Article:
Tax Notes Talk

Bonus Episode: Taxing Corporate Wealth

November 06, 2019
Tax Notes Talk
Bonus Episode: Taxing Corporate Wealth
Chapters
Tax Notes Talk
Bonus Episode: Taxing Corporate Wealth
Nov 06, 2019
Tax Notes
Jay Soled, a professor at Rutgers Business School, discusses a recent proposal he co-authored with Dan Palmon to impose a value tax on publicly traded U.S. corporations.
Show Notes Transcript

Former Tax Notes reporter Asha Glover interviews Jay Soled, a professor at Rutgers Business School, about his proposal for a value tax on publicly traded U.S. corporations. Soled co-authored the proposal in Tax Notes with Rutgers Business School Professor Dan Palmon.

David Stewart:
0:01
Welcome to the podcast. I'm David Stewart, editor in chief of Tax Notes Today International. This week: taxing wealth. With wealth taxes getting renewed attention ahead of the 2020 U.S. election, Rutgers Business School professors Dan Palmon and Jay Soled have put out a new proposal for taxing corporate wealth. Joining me now in the studio is Asha Glover who spoke with Jay earlier today. Asha, welcome back to the podcast.
Asha Glover:
0:30
Thank you for having me.
David Stewart:
0:31
So what is this proposal? What did Jay Soled talk to you about?
Asha Glover:
0:34
So his proposal is for a value tax on publicly traded corporations, basically a corporate wealth tax. His proposal was recently published in Tax Notes. Like you mentioned, it joins a number of wealth tax proposals coming out ahead of the 2020 elections.
David Stewart:
0:48
All right. Let's go to that interview. Jay Soled joined Asha by phone.
Asha Glover:
0:53
Jay, welcome to the podcast. In an October 14th article in Tax Notes, you outlined your proposal for a value tax. Can you tell us a little bit about your proposal?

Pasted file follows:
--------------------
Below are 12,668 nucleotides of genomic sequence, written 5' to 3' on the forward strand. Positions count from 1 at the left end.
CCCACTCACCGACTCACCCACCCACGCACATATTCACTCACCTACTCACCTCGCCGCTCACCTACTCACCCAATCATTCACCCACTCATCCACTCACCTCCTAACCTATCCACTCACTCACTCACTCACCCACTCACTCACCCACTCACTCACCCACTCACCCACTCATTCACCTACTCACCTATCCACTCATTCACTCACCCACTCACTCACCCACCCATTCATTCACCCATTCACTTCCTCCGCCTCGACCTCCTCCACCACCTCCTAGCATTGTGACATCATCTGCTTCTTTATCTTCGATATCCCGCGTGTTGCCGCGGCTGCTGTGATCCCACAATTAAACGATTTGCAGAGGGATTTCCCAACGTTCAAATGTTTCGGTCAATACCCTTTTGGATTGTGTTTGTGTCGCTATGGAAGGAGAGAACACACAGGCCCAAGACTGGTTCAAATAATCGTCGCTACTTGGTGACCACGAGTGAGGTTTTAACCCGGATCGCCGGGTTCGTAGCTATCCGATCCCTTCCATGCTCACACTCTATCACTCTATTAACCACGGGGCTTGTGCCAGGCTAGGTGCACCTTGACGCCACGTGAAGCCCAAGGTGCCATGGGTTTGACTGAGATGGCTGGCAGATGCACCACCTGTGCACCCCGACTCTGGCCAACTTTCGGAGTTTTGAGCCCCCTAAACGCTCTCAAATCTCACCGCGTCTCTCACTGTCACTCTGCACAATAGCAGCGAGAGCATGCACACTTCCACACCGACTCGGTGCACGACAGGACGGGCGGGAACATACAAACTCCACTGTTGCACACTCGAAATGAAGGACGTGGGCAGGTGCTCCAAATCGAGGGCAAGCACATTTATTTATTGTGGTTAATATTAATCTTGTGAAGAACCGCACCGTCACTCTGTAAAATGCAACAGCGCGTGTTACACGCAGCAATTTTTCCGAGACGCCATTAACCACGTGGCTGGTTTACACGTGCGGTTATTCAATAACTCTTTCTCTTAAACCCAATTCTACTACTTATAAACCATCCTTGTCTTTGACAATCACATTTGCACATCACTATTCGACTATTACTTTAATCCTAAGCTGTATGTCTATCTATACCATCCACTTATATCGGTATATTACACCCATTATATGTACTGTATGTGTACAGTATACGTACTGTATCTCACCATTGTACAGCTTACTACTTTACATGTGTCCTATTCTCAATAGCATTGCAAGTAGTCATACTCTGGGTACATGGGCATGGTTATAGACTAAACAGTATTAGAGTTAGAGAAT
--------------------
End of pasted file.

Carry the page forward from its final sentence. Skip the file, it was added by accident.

Jay Soled:
1:03
Thank you first of all for having me on the podcast and what I want to do is share with you and your listeners what this supposed value tax is, and it also could go by the name of a corporate wealth tax. In a nutshell what it does is it imposes an annual tax based on the upward change in a corporation's net value. I think the best way to illustrate this is by way of example. So if you have a company that let's say has 100 million shares outstanding and each share is valued at $7 per share, suppose it went up to $10 per share. What that means is that by the end of the year, it went up by $300 million in value, right? Because you had $7 initially per share, 100 million shares, that's 700 million went up to $10 per share. Now the company's worth a billion. The difference between the two is $300 million. If you impose a 5 percent tax on that increase in overall net worth, the company you're talking about 5 percent on $300 million, that would result in approximately $15 million of tax being owed. So that in a nutshell is what my colleague Dan Palmon and I are proposing vis-a-vis this corporate wealth tax.
Asha Glover:
2:12
OK. Can you explain the key differences between your proposed value tax and the wealth taxes we've seen introduced by Democratic presidential candidates?
Jay Soled:
2:21
So bear in mind that my understanding is that there are two different kinds of wealth tax being proposed. One by the Warren campaign and the other by the Sanders campaign. In the Warren campaign, it's tax on individuals, not corporations, and it's a 2 percent tax on assets that individuals have in excess of $50 million and a 1 percent surcharge if they have assets in excess of $1 billion. So again, by way of example, if a taxpayer's net worth were say $100 million, they would pay a tax of $1 million. Why $1 million? Because that's $100 million less than $50 million that wouldn't be tax and you times that by 2 percent that would result in a $1 million tax. So the Warren approach, again, is just a tax on the wealth of individuals. Sanders has two components to his proposed wealth tax. First of all, wealth tax,very similar to the Elizabeth Warren approach, where the fundamentals are a little bit different. It's a 1 percent wealth tax starting at $32 million. It climbs as high as 8 percent if you have assets in excess of $10 billion. But there's a second component that the Sanders campaign has where it's on corporations. Any time the CEO, his or her income, exceeds the median worker pay like 50 to 1 and if that threshold is crossed, the corporation would bear an additional corporate tax of up to 5 percent. So the proposed value tax is vastly different than the tax I'm proposing because it's strictly on the change in a company's value over a one year annual period. It has nothing to do with individuals and it has nothing to do with CEO pay. So it's a vast contrast of what's being proposed by the two existing campaigns, the Warren campaign and the Sanders campaign.